Monday, February 15, 2010

Bon-Bons from Bonne Bonn

WAGNER : TANNHÄUSER
Theater Bonn
7 February 2010


I’ve made three trips to Bonn from Cologne in the past month (less than 30 minutes by train), twice to hear the last performances this season of Tannhäuser. As I suspected, the best thing about Klaus Weise’s new production is how new it looks.

Following the current trend, the musical format mixes the Dresden (1845) and Paris (1860) versions. For those members of the Great Unwashed who don’t know the key differences between the two versions: the Paris Edition has a ballet; the Dresden version has more singing, primarily in the second act. The mixed version going around these days purveys the ballet and more singing. For purists, this might not make sense: The later version is significantly more sophisticated. As the fat lady tauntingly told her husband though: All in all, there’s just more to love.

What’s truly to love in Bonn’s new production is Scott MacAllister. I never thought I would ever hear a Heinrich (that’s T’s first name) so well sung. All the more surprising, because I heard him sing a number of roles (mostly Mozart) 20 years ago in Mannheim, and I could not have imagined that I would ever hear him attempt, let alone achieve excellence in a Wagner opera. The voice in its current estate has no perceptible register breaks. It’s bright and open at the top, solid in the middle and below. The sound is clean, large and remains sweet under pressure: Think Bjørling meets early Max Lorenz. MacAllister needs at least one strophe of his Hymn to Venus to warm up, but once he hits his stride, he’s full-throttle right up to the final curtain. Of the 15-odd tenors I’ve heard as Tannhäuser over more than 30 performances, including Hans Hopf, James McCracken and Peter Seifert (and oh, yes, Pekka Nuotio, too), none come close to challenging him. Unfortunately though, the size of his midriff has increased in direct proportion to the outsize amplitude of his voice.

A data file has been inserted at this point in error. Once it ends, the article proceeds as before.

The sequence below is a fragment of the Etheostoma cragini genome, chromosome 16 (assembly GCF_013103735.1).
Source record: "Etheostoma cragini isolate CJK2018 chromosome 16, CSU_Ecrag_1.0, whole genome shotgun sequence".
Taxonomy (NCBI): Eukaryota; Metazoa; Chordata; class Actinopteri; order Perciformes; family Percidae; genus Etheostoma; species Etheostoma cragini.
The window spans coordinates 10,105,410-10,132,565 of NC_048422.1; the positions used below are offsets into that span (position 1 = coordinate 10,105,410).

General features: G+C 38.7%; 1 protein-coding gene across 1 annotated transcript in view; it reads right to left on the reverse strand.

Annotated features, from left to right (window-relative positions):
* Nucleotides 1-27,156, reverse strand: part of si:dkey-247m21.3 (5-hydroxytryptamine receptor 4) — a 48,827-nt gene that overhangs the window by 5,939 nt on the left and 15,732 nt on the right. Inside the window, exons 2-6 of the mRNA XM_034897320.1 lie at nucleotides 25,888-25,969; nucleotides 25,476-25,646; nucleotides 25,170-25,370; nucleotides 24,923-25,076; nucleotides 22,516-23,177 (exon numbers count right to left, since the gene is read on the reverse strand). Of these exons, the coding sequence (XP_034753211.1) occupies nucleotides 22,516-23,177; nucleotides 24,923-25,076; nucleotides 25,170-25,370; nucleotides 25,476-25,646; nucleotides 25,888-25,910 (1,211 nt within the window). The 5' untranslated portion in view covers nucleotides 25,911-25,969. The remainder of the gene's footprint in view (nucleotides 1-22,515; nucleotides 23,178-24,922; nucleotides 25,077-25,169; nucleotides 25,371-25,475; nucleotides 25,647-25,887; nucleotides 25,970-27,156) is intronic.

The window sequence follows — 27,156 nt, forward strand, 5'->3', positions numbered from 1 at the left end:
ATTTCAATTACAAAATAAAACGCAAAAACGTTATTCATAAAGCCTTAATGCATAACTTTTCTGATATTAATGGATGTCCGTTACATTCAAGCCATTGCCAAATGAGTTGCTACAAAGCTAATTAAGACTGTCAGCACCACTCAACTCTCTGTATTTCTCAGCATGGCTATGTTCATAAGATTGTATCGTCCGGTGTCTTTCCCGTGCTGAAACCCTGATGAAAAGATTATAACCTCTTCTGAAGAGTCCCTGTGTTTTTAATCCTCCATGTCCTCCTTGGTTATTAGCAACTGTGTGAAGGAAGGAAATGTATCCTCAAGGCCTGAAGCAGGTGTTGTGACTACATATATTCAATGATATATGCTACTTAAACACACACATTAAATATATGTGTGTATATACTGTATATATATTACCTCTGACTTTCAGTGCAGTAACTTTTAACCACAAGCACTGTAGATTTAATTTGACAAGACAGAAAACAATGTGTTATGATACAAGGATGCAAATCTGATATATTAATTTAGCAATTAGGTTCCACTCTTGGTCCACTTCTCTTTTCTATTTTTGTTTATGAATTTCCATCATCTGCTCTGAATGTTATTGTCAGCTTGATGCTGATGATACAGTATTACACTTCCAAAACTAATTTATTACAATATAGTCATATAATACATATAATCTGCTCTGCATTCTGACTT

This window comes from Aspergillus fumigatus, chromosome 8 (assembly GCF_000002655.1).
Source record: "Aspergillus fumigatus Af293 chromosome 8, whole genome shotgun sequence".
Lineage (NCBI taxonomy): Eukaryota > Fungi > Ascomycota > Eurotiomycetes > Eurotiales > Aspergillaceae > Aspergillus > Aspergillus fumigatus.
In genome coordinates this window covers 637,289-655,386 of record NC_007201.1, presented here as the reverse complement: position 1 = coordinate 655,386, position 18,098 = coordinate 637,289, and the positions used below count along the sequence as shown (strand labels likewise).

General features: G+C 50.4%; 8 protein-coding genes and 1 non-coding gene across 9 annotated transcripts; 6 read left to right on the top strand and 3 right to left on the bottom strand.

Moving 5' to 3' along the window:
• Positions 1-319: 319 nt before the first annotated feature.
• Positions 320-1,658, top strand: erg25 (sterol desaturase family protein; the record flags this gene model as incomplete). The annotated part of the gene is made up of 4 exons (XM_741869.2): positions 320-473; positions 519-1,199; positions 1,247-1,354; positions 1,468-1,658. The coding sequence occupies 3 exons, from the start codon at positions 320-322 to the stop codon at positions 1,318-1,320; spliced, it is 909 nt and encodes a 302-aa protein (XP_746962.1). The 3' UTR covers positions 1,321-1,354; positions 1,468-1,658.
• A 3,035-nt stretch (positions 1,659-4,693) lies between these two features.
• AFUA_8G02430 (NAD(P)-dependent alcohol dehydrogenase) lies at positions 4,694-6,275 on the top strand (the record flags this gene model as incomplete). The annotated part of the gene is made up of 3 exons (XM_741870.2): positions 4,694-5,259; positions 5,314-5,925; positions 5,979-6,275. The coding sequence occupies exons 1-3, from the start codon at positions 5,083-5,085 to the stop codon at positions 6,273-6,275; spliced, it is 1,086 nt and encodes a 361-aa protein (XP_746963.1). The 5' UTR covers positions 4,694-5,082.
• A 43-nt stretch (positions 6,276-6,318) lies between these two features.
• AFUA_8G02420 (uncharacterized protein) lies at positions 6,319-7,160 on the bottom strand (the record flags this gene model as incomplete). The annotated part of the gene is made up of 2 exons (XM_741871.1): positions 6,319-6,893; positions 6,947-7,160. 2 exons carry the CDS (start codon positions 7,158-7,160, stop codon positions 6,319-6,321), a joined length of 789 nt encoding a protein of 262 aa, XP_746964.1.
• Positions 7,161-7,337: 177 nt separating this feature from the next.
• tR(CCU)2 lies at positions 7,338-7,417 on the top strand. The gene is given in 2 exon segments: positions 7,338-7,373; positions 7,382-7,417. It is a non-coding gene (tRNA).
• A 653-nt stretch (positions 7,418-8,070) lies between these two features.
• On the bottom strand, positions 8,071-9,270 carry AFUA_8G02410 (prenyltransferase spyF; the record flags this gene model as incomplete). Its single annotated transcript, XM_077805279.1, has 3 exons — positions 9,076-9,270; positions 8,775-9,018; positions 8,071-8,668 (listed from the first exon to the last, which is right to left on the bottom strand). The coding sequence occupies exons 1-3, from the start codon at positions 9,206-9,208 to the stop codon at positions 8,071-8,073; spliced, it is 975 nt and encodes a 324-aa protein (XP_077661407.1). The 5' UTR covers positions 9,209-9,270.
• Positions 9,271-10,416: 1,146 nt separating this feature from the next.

Elisabeth on 7 February was Ingeborg Greiner, who was satisfactory, following a nervous start. Far superior was Anna-Katharina Behnke, who sang the role in Bonn last month. She has grown musically by leaps since I first heard her as Aida in Halle about 12 years ago, but she remains an underestimated quantity.

Anna Magdalena Hofmann was an attractive Venus and Lee Poulis a dignified Wolfram. Both received a big round of applause at the curtain calls. The other principals carried out their duties efficiently: Ramaz Chikviladze (Hermann), Mirko Roschkovski (Walther), Mark Morouse (Biterolf), Mark Rosenthal (Heinrich der Schreiber), Marton Tzonev (Reinmar). No standouts though.

Stefan Blunier drew some excellent playing from the house orchestra.




On the third of my three recent trips to Bonn, I attended a recital by Monserrat Caballe. She's now 76 and walks with a cane. Time and fevers, to borrow from Auden, have taken their tolls, but her radiance remains undiminished. 'Nuf said.


Caballé in 2007


© Sam H. Shirakawa

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